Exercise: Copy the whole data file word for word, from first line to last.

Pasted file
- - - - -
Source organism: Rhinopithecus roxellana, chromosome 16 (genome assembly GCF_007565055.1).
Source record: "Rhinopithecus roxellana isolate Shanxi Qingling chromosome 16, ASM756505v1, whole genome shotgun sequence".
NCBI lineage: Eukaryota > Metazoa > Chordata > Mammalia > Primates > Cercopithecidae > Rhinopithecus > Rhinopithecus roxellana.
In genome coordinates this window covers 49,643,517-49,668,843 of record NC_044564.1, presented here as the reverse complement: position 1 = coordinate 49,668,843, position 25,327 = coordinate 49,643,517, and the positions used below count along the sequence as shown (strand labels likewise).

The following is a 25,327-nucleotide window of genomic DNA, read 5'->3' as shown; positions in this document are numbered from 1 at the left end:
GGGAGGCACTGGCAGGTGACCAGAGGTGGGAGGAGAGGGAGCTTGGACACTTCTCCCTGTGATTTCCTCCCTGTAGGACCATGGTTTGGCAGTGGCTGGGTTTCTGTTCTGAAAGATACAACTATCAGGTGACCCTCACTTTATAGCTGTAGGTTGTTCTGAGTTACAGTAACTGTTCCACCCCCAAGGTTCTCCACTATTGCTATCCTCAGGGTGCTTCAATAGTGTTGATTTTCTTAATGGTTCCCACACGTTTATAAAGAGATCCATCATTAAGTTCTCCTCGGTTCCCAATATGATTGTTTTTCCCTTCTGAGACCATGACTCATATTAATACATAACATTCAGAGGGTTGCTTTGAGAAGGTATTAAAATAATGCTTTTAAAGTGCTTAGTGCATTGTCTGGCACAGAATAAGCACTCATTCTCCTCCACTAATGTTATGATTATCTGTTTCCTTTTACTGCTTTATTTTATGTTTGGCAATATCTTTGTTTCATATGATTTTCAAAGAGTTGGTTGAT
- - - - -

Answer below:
Source organism: Rhinopithecus roxellana, chromosome 16 (genome assembly GCF_007565055.1).
Source record: "Rhinopithecus roxellana isolate Shanxi Qingling chromosome 16, ASM756505v1, whole genome shotgun sequence".
NCBI lineage: Eukaryota > Metazoa > Chordata > Mammalia > Primates > Cercopithecidae > Rhinopithecus > Rhinopithecus roxellana.
In genome coordinates this window covers 49,643,517-49,668,843 of record NC_044564.1, presented here as the reverse complement: position 1 = coordinate 49,668,843, position 25,327 = coordinate 49,643,517, and the positions used below count along the sequence as shown (strand labels likewise).

The following is a 25,327-nucleotide window of genomic DNA, read 5'->3' as shown; positions in this document are numbered from 1 at the left end:
GGGAGGCACTGGCAGGTGACCAGAGGTGGGAGGAGAGGGAGCTTGGACACTTCTCCCTGTGATTTCCTCCCTGTAGGACCATGGTTTGGCAGTGGCTGGGTTTCTGTTCTGAAAGATACAACTATCAGGTGACCCTCACTTTATAGCTGTAGGTTGTTCTGAGTTACAGTAACTGTTCCACCCCCAAGGTTCTCCACTATTGCTATCCTCAGGGTGCTTCAATAGTGTTGATTTTCTTAATGGTTCCCACACGTTTATAAAGAGATCCATCATTAAGTTCTCCTCGGTTCCCAATATGATTGTTTTTCCCTTCTGAGACCATGACTCATATTAATACATAACATTCAGAGGGTTGCTTTGAGAAGGTATTAAAATAATGCTTTTAAAGTGCTTAGTGCATTGTCTGGCACAGAATAAGCACTCATTCTCCTCCACTAATGTTATGATTATCTGTTTCCTTTTACTGCTTTATTTTATGTTTGGCAATATCTTTGTTTCATATGATTTTCAAAGAGTTGGTTGAT